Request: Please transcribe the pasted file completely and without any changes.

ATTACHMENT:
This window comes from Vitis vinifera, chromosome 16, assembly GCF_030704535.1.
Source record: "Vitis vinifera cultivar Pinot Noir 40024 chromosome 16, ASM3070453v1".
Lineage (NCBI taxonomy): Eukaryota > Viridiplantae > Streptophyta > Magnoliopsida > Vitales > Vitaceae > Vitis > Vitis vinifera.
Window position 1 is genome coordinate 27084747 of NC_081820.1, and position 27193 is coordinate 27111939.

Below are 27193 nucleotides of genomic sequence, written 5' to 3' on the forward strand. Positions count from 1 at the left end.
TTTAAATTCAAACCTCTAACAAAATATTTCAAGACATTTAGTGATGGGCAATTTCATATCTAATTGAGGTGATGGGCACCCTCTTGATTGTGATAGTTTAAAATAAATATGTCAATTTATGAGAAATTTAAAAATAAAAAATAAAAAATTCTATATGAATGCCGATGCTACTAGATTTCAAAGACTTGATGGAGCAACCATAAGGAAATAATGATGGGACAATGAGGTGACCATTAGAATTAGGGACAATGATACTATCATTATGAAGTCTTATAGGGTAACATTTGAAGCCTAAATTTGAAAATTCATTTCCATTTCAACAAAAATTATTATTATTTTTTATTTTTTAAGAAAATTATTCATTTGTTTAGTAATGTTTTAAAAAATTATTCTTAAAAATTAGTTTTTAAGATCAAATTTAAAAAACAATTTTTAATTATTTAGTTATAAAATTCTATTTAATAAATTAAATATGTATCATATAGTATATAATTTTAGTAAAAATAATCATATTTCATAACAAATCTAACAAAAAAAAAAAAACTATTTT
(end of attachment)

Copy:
This window comes from Vitis vinifera, chromosome 16, assembly GCF_030704535.1.
Source record: "Vitis vinifera cultivar Pinot Noir 40024 chromosome 16, ASM3070453v1".
Lineage (NCBI taxonomy): Eukaryota > Viridiplantae > Streptophyta > Magnoliopsida > Vitales > Vitaceae > Vitis > Vitis vinifera.
Window position 1 is genome coordinate 27084747 of NC_081820.1, and position 27193 is coordinate 27111939.

Below are 27193 nucleotides of genomic sequence, written 5' to 3' on the forward strand. Positions count from 1 at the left end.
TTTAAATTCAAACCTCTAACAAAATATTTCAAGACATTTAGTGATGGGCAATTTCATATCTAATTGAGGTGATGGGCACCCTCTTGATTGTGATAGTTTAAAATAAATATGTCAATTTATGAGAAATTTAAAAATAAAAAATAAAAAATTCTATATGAATGCCGATGCTACTAGATTTCAAAGACTTGATGGAGCAACCATAAGGAAATAATGATGGGACAATGAGGTGACCATTAGAATTAGGGACAATGATACTATCATTATGAAGTCTTATAGGGTAACATTTGAAGCCTAAATTTGAAAATTCATTTCCATTTCAACAAAAATTATTATTATTTTTTATTTTTTAAGAAAATTATTCATTTGTTTAGTAATGTTTTAAAAAATTATTCTTAAAAATTAGTTTTTAAGATCAAATTTAAAAAACAATTTTTAATTATTTAGTTATAAAATTCTATTTAATAAATTAAATATGTATCATATAGTATATAATTTTAGTAAAAATAATCATATTTCATAACAAATCTAACAAAAAAAAAAAAACTATTTT